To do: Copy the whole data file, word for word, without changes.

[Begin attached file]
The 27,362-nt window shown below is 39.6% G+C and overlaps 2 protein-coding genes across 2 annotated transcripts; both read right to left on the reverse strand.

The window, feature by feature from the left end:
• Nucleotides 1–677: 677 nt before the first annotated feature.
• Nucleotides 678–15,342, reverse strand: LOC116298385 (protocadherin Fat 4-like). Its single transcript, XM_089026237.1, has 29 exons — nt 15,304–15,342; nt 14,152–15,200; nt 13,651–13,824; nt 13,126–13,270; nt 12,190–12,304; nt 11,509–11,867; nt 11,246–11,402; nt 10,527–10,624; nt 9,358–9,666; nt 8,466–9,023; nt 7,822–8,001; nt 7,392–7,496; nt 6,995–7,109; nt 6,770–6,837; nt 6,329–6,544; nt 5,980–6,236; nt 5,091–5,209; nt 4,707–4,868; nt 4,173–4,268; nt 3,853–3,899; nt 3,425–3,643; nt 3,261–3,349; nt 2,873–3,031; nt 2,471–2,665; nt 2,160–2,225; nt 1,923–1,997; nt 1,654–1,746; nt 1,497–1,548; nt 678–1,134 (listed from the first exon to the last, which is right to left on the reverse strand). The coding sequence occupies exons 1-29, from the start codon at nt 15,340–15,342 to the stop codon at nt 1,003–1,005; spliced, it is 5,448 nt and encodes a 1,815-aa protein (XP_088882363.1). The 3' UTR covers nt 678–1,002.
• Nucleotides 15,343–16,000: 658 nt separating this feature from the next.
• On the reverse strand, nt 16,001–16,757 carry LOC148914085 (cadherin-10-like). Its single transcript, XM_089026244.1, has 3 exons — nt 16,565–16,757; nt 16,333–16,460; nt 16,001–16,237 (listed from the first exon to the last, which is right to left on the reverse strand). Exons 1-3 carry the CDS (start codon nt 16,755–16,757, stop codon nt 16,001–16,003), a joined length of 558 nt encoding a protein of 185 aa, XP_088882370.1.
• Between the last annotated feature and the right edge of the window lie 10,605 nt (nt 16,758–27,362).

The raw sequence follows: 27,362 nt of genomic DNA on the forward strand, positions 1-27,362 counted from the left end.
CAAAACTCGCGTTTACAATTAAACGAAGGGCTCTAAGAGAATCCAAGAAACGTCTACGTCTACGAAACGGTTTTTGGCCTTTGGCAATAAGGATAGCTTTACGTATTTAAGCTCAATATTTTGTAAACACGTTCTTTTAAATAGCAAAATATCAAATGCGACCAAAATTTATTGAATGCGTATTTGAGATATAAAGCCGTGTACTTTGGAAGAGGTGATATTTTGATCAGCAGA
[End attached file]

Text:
The 27,362-nt window shown below is 39.6% G+C and overlaps 2 protein-coding genes across 2 annotated transcripts; both read right to left on the reverse strand.

The window, feature by feature from the left end:
• Nucleotides 1–677: 677 nt before the first annotated feature.
• Nucleotides 678–15,342, reverse strand: LOC116298385 (protocadherin Fat 4-like). Its single transcript, XM_089026237.1, has 29 exons — nt 15,304–15,342; nt 14,152–15,200; nt 13,651–13,824; nt 13,126–13,270; nt 12,190–12,304; nt 11,509–11,867; nt 11,246–11,402; nt 10,527–10,624; nt 9,358–9,666; nt 8,466–9,023; nt 7,822–8,001; nt 7,392–7,496; nt 6,995–7,109; nt 6,770–6,837; nt 6,329–6,544; nt 5,980–6,236; nt 5,091–5,209; nt 4,707–4,868; nt 4,173–4,268; nt 3,853–3,899; nt 3,425–3,643; nt 3,261–3,349; nt 2,873–3,031; nt 2,471–2,665; nt 2,160–2,225; nt 1,923–1,997; nt 1,654–1,746; nt 1,497–1,548; nt 678–1,134 (listed from the first exon to the last, which is right to left on the reverse strand). The coding sequence occupies exons 1-29, from the start codon at nt 15,340–15,342 to the stop codon at nt 1,003–1,005; spliced, it is 5,448 nt and encodes a 1,815-aa protein (XP_088882363.1). The 3' UTR covers nt 678–1,002.
• Nucleotides 15,343–16,000: 658 nt separating this feature from the next.
• On the reverse strand, nt 16,001–16,757 carry LOC148914085 (cadherin-10-like). Its single transcript, XM_089026244.1, has 3 exons — nt 16,565–16,757; nt 16,333–16,460; nt 16,001–16,237 (listed from the first exon to the last, which is right to left on the reverse strand). Exons 1-3 carry the CDS (start codon nt 16,755–16,757, stop codon nt 16,001–16,003), a joined length of 558 nt encoding a protein of 185 aa, XP_088882370.1.
• Between the last annotated feature and the right edge of the window lie 10,605 nt (nt 16,758–27,362).

The raw sequence follows: 27,362 nt of genomic DNA on the forward strand, positions 1-27,362 counted from the left end.
CAAAACTCGCGTTTACAATTAAACGAAGGGCTCTAAGAGAATCCAAGAAACGTCTACGTCTACGAAACGGTTTTTGGCCTTTGGCAATAAGGATAGCTTTACGTATTTAAGCTCAATATTTTGTAAACACGTTCTTTTAAATAGCAAAATATCAAATGCGACCAAAATTTATTGAATGCGTATTTGAGATATAAAGCCGTGTACTTTGGAAGAGGTGATATTTTGATCAGCAGA